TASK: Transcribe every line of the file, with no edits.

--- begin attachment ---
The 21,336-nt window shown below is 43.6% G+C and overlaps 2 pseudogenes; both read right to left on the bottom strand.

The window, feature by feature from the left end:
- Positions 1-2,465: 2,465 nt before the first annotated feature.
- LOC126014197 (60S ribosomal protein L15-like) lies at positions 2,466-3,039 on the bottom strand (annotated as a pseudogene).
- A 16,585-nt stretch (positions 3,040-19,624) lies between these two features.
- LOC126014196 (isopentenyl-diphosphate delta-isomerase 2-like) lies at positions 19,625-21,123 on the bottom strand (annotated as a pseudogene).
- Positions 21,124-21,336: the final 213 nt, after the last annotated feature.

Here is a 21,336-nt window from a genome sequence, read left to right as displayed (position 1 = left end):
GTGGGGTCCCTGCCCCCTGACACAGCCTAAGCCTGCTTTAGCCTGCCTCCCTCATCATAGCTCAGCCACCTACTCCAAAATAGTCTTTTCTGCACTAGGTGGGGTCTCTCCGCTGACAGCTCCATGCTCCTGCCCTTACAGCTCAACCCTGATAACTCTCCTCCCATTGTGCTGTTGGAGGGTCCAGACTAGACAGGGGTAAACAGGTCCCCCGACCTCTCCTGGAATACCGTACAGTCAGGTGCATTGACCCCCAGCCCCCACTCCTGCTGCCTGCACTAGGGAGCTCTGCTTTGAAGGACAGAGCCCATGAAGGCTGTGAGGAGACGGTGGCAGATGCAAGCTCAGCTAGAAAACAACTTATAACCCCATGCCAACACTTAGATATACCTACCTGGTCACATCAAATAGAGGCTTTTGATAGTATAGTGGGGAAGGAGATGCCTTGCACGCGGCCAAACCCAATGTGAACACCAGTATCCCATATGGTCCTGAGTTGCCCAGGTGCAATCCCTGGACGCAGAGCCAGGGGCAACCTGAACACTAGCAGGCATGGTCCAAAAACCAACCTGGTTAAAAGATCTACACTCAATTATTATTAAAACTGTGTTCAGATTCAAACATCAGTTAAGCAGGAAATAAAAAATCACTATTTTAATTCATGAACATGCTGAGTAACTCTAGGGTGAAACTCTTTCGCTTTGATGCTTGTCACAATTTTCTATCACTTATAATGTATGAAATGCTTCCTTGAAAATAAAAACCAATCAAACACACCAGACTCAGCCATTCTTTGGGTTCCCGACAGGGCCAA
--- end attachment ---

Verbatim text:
The 21,336-nt window shown below is 43.6% G+C and overlaps 2 pseudogenes; both read right to left on the bottom strand.

The window, feature by feature from the left end:
- Positions 1-2,465: 2,465 nt before the first annotated feature.
- LOC126014197 (60S ribosomal protein L15-like) lies at positions 2,466-3,039 on the bottom strand (annotated as a pseudogene).
- A 16,585-nt stretch (positions 3,040-19,624) lies between these two features.
- LOC126014196 (isopentenyl-diphosphate delta-isomerase 2-like) lies at positions 19,625-21,123 on the bottom strand (annotated as a pseudogene).
- Positions 21,124-21,336: the final 213 nt, after the last annotated feature.

Here is a 21,336-nt window from a genome sequence, read left to right as displayed (position 1 = left end):
GTGGGGTCCCTGCCCCCTGACACAGCCTAAGCCTGCTTTAGCCTGCCTCCCTCATCATAGCTCAGCCACCTACTCCAAAATAGTCTTTTCTGCACTAGGTGGGGTCTCTCCGCTGACAGCTCCATGCTCCTGCCCTTACAGCTCAACCCTGATAACTCTCCTCCCATTGTGCTGTTGGAGGGTCCAGACTAGACAGGGGTAAACAGGTCCCCCGACCTCTCCTGGAATACCGTACAGTCAGGTGCATTGACCCCCAGCCCCCACTCCTGCTGCCTGCACTAGGGAGCTCTGCTTTGAAGGACAGAGCCCATGAAGGCTGTGAGGAGACGGTGGCAGATGCAAGCTCAGCTAGAAAACAACTTATAACCCCATGCCAACACTTAGATATACCTACCTGGTCACATCAAATAGAGGCTTTTGATAGTATAGTGGGGAAGGAGATGCCTTGCACGCGGCCAAACCCAATGTGAACACCAGTATCCCATATGGTCCTGAGTTGCCCAGGTGCAATCCCTGGACGCAGAGCCAGGGGCAACCTGAACACTAGCAGGCATGGTCCAAAAACCAACCTGGTTAAAAGATCTACACTCAATTATTATTAAAACTGTGTTCAGATTCAAACATCAGTTAAGCAGGAAATAAAAAATCACTATTTTAATTCATGAACATGCTGAGTAACTCTAGGGTGAAACTCTTTCGCTTTGATGCTTGTCACAATTTTCTATCACTTATAATGTATGAAATGCTTCCTTGAAAATAAAAACCAATCAAACACACCAGACTCAGCCATTCTTTGGGTTCCCGACAGGGCCAA